Belinda is the most famous character in Pope's poetry. She is a bundle of contradictions. On one hand, she is the object of satire; on the other hand, she is the goddess of beauty and charm. In fact, Pope invokes her blessings as if she were the goddess of poetry. At another place, she is the representative of the decadent aristocratic society. Through her character, Pope describes the flippancy and depravity of the English society of the eighteenth century. Essentially here is the satire portrait of a frivolous and flirting girl. This is quite obvious in the scene at Hampton Court.
Belinda is an ideal girl of Pope. She loves lap-dogs more than her lovers. Even by noon, she is in no mood to leave her bed and keeps on dreaming about her lovers and how to make fool of them. The poet satirizes her for her idleness. Her dog knows when to wake her up. After waking up, she must perform her toilet. Her dressing table has a number of expensive beautifying articles like powder, paint and jewellery boxes. Her combs, perfumes and cosmetics consume a lot of her time.
In fact, Belinda is in love with her own beauty. The toilet table is like a church to her, her cosmetics are like her offerings to the goddess of Beauty. Pope calls her the goddess of Beauty. Apart from her maid servant, Betty who helps her in her toilet, there are a number of sylphs to perform the various duties assigned to them. In fact her character is due to the assistance of the supernatural creatures. As Pope remarks:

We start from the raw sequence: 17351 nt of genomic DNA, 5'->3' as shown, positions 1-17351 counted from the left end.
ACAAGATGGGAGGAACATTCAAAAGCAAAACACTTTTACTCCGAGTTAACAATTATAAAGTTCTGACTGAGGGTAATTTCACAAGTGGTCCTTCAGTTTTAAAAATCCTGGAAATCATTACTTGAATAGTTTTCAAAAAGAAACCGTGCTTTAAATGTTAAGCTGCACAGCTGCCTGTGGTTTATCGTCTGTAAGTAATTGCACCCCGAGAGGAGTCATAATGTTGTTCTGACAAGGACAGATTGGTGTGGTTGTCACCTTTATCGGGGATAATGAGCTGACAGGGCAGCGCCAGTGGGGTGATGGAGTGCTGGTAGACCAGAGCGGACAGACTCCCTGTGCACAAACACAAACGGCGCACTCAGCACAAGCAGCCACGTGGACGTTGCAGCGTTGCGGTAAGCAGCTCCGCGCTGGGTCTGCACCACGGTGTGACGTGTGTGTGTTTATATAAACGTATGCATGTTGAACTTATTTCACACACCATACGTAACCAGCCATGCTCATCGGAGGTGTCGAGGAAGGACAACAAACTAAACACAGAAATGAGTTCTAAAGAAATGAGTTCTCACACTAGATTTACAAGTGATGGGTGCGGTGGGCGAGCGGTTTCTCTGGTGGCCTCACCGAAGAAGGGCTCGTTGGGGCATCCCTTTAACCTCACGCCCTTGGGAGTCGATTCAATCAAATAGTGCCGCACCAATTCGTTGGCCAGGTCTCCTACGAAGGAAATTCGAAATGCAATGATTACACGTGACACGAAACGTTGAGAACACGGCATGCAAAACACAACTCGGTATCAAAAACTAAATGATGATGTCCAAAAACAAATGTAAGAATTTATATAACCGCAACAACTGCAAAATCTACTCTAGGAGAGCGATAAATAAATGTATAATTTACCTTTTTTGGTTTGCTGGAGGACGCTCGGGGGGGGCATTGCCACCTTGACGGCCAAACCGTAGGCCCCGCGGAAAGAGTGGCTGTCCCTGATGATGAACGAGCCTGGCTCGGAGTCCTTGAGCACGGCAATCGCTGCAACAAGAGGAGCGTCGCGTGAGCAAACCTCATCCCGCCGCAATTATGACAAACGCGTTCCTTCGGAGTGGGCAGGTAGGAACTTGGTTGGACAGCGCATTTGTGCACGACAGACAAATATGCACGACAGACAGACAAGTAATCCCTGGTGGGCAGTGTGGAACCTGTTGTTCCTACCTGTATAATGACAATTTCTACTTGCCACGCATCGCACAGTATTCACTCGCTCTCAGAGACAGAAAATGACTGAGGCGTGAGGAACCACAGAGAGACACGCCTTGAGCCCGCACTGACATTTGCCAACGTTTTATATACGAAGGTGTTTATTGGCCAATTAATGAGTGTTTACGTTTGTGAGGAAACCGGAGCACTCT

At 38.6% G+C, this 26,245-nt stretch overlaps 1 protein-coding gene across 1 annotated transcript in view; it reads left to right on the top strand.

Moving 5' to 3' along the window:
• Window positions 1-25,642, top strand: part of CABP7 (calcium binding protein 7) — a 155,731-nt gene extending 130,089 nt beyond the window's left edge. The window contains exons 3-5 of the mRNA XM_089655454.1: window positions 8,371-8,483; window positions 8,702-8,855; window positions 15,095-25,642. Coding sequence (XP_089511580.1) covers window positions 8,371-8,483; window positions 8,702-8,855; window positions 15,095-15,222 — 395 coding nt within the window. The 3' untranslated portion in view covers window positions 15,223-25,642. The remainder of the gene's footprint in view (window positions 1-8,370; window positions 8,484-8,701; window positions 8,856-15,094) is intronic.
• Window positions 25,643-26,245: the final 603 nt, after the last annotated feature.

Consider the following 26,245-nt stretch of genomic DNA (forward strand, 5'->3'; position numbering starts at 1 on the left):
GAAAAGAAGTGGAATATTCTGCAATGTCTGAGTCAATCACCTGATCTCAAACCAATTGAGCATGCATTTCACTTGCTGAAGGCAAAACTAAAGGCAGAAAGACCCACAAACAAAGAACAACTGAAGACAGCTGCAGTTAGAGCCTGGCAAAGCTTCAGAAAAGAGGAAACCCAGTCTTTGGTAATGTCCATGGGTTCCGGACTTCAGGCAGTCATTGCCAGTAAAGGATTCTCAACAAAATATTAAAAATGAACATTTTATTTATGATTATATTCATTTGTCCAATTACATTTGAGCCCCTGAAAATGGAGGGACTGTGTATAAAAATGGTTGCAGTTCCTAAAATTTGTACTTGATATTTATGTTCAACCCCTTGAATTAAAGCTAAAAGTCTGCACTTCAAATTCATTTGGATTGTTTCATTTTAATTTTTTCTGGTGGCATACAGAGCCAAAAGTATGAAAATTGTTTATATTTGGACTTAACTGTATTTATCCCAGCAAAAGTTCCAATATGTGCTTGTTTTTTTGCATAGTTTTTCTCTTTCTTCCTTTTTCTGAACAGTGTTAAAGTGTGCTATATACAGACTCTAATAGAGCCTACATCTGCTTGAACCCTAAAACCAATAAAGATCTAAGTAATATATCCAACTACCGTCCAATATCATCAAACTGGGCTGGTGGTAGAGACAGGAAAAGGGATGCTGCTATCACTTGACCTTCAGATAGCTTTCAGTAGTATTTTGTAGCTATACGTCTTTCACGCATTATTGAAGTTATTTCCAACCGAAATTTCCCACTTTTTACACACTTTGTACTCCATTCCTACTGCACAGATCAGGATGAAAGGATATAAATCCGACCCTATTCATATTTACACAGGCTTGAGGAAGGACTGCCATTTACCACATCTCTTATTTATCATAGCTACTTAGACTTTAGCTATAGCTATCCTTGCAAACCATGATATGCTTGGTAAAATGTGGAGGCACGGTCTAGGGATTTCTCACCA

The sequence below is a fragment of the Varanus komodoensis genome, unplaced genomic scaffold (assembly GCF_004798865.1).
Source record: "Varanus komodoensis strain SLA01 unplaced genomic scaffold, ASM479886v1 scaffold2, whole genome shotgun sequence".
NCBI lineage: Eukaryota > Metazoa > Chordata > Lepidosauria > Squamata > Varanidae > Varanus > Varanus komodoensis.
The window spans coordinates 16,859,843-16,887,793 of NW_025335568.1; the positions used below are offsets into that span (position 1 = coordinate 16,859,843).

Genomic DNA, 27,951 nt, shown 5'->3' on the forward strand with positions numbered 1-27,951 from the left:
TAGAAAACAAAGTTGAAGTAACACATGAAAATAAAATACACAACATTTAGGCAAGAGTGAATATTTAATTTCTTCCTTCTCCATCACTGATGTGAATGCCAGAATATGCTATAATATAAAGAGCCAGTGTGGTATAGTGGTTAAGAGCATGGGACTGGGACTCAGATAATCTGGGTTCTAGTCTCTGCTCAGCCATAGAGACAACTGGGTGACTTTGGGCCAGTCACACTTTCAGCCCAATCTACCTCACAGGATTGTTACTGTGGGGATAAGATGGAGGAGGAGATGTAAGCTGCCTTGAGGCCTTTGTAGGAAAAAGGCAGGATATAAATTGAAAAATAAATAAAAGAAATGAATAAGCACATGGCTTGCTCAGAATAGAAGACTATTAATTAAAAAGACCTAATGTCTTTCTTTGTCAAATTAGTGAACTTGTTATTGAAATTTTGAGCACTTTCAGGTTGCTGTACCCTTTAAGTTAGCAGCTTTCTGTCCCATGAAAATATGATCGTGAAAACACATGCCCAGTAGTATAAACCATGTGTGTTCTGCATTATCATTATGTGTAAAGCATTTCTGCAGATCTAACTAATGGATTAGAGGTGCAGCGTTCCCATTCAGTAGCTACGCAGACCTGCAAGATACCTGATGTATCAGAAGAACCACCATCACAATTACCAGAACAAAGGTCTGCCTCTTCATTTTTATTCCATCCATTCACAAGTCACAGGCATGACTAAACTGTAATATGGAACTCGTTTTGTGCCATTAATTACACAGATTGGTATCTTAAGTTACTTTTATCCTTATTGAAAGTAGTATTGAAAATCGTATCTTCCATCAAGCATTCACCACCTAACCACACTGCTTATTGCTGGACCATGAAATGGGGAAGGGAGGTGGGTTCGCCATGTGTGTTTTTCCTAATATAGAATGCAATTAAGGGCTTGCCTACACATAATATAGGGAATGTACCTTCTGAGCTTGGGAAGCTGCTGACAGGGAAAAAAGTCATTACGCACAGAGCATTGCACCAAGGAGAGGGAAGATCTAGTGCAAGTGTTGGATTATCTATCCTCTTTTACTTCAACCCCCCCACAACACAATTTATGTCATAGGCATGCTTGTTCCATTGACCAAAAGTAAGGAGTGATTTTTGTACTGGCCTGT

How awful beauty puts on all its arms;
The fair each moment rises in her charms.
On waking, her eyes fell on a love-letter full of romantic effusions of love. She made her toilette with the help of her maid-servant Betty, while the unseen Sylphs flew round helping her in the work. The toilette was performed, with various articles of luxury and price-jewels, cosmetics, pins, perfumes, powders, puffs, patches-as solemnly as if it were religious rite. In the end, Belinda's person shone forth in all its beauty, smiles and blushes on her face supplementing the labours of toilet.
The canto opens in the mock-epic manner with an invocation to the Muse. The poet seeks the blessings of the heroine - Belinda who may accept this poem, for whom he has a great regard.
The poet immediately states the subject of the poem, namely the cutting of the hair of a fashionable lady by a Lord and the quarrel that ensued. The poetic diction belongs to the eighteenth century technique - for example, the poet uses the word "Sol" which stands for the sun.
The supernatural machinery plays an effective part in the story. Ariel is the guardian-sylph. She warns Belinda in a dream that she will face a misfortune during the day. There are four different types of spirits namely, Salamanders, Nymphs, Gnomes, and Sylphs. The function of the sylphs is to guard the virtue of the young ladies.
Satirical elements are introduced in connection with the aristocratic life in the eighteenth century. The ideal life of the lovers and their beloveds, their fondness for fashions, the trifling niceties of manners and dresses are given in detail. It appears that love-making was the greatest pastime and entertainment of young men and women.
Women were by nature frivolous and they expected attention and gifts from the lovers, but they were rather inconstant in their love. Belinda's toilet is described in full. On her dressing table there are powders, perfumes, love-letters and the Bible.
Pope's Moralising Tone on Belinda's Toilet:
Pope s pointed and critical survey of his age is amply evident in his descriptions of the toilet of Belinda, the strange alter raised by the proud Baron and the 'nice conduct' of Sir Plume and his 'clouded cane.' Belinda's long and laborious toilet clearly demonstrates her vanity and pride which are certainly...